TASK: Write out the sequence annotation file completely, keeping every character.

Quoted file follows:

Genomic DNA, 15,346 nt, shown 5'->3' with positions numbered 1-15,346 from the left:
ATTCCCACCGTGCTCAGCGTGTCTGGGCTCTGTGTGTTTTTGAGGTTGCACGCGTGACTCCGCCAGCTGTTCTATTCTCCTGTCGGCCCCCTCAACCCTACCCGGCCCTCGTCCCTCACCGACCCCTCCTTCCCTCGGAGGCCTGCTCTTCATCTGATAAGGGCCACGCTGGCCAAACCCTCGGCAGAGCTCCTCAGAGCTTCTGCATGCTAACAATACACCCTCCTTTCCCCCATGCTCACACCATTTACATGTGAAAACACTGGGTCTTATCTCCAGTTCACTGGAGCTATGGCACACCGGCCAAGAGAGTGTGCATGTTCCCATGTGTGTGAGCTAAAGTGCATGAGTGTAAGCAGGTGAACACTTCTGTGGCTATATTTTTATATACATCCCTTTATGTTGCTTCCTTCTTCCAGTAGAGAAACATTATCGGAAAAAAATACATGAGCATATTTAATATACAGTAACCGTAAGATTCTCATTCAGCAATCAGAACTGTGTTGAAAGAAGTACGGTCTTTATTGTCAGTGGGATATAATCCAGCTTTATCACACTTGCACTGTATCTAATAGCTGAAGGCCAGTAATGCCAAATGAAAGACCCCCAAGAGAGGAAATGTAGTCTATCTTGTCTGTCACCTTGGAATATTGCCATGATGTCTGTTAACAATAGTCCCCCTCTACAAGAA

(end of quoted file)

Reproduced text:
Genomic DNA, 15,346 nt, shown 5'->3' with positions numbered 1-15,346 from the left:
ATTCCCACCGTGCTCAGCGTGTCTGGGCTCTGTGTGTTTTTGAGGTTGCACGCGTGACTCCGCCAGCTGTTCTATTCTCCTGTCGGCCCCCTCAACCCTACCCGGCCCTCGTCCCTCACCGACCCCTCCTTCCCTCGGAGGCCTGCTCTTCATCTGATAAGGGCCACGCTGGCCAAACCCTCGGCAGAGCTCCTCAGAGCTTCTGCATGCTAACAATACACCCTCCTTTCCCCCATGCTCACACCATTTACATGTGAAAACACTGGGTCTTATCTCCAGTTCACTGGAGCTATGGCACACCGGCCAAGAGAGTGTGCATGTTCCCATGTGTGTGAGCTAAAGTGCATGAGTGTAAGCAGGTGAACACTTCTGTGGCTATATTTTTATATACATCCCTTTATGTTGCTTCCTTCTTCCAGTAGAGAAACATTATCGGAAAAAAATACATGAGCATATTTAATATACAGTAACCGTAAGATTCTCATTCAGCAATCAGAACTGTGTTGAAAGAAGTACGGTCTTTATTGTCAGTGGGATATAATCCAGCTTTATCACACTTGCACTGTATCTAATAGCTGAAGGCCAGTAATGCCAAATGAAAGACCCCCAAGAGAGGAAATGTAGTCTATCTTGTCTGTCACCTTGGAATATTGCCATGATGTCTGTTAACAATAGTCCCCCTCTACAAGAA